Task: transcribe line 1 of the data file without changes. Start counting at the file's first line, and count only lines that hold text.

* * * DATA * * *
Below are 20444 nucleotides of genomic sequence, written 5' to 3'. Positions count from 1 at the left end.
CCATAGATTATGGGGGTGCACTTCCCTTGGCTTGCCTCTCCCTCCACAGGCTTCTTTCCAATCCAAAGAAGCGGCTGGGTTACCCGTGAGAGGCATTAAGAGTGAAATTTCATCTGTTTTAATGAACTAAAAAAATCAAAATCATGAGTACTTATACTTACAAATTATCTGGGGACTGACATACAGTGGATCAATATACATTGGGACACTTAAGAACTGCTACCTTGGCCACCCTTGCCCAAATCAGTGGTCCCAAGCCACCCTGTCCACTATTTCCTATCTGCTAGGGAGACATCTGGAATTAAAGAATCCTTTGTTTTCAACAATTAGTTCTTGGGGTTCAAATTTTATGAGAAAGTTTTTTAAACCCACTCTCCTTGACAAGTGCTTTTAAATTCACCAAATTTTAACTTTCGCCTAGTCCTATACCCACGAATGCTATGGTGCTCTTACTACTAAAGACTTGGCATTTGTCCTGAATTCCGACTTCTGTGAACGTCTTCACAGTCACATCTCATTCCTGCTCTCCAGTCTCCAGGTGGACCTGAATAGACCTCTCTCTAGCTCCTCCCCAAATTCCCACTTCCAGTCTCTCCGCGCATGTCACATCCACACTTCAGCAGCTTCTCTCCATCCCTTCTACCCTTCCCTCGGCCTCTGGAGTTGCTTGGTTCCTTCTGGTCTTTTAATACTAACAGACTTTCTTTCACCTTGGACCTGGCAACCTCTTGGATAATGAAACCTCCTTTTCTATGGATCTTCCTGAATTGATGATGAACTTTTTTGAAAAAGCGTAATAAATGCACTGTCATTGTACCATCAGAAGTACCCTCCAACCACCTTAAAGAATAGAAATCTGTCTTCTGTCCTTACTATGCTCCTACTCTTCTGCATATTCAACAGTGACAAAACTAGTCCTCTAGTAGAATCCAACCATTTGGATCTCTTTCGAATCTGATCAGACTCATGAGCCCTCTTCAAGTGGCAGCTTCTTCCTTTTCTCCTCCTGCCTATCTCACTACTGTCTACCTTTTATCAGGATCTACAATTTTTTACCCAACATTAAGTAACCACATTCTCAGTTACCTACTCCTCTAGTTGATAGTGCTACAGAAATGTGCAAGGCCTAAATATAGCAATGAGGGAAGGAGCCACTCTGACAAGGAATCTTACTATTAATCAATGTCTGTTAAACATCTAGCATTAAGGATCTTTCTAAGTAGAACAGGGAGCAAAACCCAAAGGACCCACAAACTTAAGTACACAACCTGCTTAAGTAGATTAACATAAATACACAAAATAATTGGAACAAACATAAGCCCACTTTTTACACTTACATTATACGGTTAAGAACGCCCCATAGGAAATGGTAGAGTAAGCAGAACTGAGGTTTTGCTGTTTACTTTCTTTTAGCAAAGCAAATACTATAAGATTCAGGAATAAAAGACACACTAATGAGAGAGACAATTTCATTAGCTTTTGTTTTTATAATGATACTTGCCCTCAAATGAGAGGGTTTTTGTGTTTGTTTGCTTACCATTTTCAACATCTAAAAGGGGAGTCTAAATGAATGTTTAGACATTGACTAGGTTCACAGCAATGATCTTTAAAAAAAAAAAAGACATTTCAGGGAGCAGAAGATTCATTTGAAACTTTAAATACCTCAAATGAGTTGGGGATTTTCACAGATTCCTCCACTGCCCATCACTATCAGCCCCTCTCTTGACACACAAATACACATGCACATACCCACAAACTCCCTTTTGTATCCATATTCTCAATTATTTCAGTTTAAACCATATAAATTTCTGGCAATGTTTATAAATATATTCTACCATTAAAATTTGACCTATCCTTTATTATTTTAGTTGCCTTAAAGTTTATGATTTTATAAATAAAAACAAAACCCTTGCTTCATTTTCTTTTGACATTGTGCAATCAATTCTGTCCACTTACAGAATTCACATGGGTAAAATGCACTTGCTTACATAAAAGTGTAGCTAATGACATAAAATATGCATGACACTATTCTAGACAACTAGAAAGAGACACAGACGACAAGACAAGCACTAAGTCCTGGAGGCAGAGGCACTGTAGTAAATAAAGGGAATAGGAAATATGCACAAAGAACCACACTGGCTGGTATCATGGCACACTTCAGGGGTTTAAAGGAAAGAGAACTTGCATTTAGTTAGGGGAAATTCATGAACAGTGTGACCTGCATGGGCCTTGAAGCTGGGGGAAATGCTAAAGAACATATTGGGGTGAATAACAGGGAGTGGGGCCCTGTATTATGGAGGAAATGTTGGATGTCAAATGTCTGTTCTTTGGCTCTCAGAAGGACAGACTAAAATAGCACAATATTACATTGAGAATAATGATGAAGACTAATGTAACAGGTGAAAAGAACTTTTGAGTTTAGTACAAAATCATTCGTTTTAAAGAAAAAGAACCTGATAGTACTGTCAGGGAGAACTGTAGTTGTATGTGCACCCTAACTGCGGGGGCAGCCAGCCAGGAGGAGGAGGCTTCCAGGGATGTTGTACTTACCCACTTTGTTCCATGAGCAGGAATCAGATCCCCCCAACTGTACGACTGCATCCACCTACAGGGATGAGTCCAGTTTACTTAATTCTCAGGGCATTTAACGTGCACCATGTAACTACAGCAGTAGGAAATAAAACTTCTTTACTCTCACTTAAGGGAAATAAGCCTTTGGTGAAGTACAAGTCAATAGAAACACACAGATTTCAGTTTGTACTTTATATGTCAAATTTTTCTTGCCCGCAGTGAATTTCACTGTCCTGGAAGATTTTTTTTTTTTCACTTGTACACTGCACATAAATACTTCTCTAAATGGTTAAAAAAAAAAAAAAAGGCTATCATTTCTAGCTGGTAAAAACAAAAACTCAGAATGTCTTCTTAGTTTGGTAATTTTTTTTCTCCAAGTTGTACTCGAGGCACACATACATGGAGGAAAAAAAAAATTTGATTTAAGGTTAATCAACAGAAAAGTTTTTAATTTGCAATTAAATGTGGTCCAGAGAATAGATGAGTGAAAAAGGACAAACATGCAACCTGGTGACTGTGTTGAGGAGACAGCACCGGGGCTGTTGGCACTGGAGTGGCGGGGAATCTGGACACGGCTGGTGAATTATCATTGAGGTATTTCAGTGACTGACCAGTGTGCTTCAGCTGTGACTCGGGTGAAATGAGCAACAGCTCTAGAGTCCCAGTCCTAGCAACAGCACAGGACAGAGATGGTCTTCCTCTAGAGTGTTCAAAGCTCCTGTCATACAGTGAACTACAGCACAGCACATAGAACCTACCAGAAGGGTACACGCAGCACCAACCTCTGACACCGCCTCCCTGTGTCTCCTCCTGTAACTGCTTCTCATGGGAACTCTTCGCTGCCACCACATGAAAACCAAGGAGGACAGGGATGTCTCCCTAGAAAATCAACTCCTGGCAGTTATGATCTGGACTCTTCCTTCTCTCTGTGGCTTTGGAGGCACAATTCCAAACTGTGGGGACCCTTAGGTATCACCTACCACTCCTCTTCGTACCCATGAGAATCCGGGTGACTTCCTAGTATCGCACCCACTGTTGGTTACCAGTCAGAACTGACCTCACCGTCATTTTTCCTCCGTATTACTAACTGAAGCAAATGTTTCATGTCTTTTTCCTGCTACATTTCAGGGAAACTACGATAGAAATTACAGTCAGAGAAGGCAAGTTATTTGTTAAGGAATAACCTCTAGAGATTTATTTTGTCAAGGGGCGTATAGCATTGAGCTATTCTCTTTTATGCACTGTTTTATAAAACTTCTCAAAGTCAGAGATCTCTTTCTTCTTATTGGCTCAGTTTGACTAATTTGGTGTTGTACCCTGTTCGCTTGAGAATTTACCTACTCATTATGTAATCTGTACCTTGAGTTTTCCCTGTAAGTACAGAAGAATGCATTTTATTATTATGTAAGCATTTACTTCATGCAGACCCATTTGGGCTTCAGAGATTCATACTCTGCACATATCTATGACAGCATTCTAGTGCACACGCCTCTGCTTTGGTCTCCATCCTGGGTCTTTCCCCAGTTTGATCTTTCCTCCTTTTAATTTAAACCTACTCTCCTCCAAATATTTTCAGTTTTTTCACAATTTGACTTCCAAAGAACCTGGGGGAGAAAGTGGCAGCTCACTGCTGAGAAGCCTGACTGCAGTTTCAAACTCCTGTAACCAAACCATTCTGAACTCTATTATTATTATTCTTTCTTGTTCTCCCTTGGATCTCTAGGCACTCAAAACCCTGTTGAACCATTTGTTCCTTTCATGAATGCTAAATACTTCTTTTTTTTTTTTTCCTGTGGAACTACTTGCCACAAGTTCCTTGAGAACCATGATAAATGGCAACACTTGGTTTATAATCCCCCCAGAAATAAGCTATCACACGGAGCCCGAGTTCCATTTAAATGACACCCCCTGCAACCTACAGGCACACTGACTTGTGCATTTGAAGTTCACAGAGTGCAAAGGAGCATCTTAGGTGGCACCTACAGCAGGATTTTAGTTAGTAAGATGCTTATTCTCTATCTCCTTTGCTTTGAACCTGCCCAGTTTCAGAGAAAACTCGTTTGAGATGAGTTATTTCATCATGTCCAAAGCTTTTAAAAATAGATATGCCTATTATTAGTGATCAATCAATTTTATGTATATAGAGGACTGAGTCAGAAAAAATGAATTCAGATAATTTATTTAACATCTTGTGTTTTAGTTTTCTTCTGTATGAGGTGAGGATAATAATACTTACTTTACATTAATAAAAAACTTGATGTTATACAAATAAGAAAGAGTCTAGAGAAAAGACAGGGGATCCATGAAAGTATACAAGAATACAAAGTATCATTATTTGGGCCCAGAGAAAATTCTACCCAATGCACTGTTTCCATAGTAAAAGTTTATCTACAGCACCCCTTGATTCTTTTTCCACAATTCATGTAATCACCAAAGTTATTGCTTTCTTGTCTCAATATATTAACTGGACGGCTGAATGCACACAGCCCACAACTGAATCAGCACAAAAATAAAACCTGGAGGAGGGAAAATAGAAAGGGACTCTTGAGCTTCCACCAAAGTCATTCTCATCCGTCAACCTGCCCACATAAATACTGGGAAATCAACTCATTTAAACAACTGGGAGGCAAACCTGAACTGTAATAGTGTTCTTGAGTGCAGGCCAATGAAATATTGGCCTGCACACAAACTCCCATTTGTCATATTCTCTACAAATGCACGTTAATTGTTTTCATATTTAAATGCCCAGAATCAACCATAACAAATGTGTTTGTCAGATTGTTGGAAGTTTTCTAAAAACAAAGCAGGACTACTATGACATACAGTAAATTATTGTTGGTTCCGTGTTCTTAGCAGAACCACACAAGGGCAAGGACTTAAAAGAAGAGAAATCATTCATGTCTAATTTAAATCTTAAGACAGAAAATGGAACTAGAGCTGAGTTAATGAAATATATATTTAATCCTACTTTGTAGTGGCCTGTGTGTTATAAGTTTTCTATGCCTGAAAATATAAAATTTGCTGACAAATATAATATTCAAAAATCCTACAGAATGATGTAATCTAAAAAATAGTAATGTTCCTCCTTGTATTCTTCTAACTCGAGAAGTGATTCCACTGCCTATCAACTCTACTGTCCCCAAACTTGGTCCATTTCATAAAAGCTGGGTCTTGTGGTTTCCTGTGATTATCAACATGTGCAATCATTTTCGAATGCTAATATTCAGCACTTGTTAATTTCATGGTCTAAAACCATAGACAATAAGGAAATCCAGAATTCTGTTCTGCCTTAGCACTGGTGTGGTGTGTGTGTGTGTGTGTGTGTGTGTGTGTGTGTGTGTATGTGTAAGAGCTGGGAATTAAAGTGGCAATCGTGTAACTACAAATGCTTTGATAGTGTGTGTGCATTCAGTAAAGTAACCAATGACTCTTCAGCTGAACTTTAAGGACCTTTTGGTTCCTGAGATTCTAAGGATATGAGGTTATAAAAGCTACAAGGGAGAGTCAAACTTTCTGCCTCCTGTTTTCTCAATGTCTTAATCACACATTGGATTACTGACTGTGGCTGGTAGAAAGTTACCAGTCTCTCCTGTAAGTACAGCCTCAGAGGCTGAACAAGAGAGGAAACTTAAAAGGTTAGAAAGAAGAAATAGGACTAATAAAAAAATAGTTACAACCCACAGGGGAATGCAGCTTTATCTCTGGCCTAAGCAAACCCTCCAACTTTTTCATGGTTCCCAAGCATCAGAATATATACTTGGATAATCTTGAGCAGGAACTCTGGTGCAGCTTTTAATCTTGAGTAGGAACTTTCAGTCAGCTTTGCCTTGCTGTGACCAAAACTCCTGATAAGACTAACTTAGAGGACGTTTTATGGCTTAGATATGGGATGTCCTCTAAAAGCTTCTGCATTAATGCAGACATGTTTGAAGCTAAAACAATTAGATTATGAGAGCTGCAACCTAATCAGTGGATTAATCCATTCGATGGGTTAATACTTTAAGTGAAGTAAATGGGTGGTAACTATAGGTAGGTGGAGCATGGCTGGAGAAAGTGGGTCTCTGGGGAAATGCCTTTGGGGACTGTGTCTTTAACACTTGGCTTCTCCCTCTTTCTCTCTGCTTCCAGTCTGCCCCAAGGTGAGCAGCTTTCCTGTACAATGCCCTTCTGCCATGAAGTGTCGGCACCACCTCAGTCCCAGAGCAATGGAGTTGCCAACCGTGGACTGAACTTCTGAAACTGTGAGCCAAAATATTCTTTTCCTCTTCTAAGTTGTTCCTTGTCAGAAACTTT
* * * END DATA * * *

Below are 20444 nucleotides of genomic sequence, written 5' to 3'. Positions count from 1 at the left end.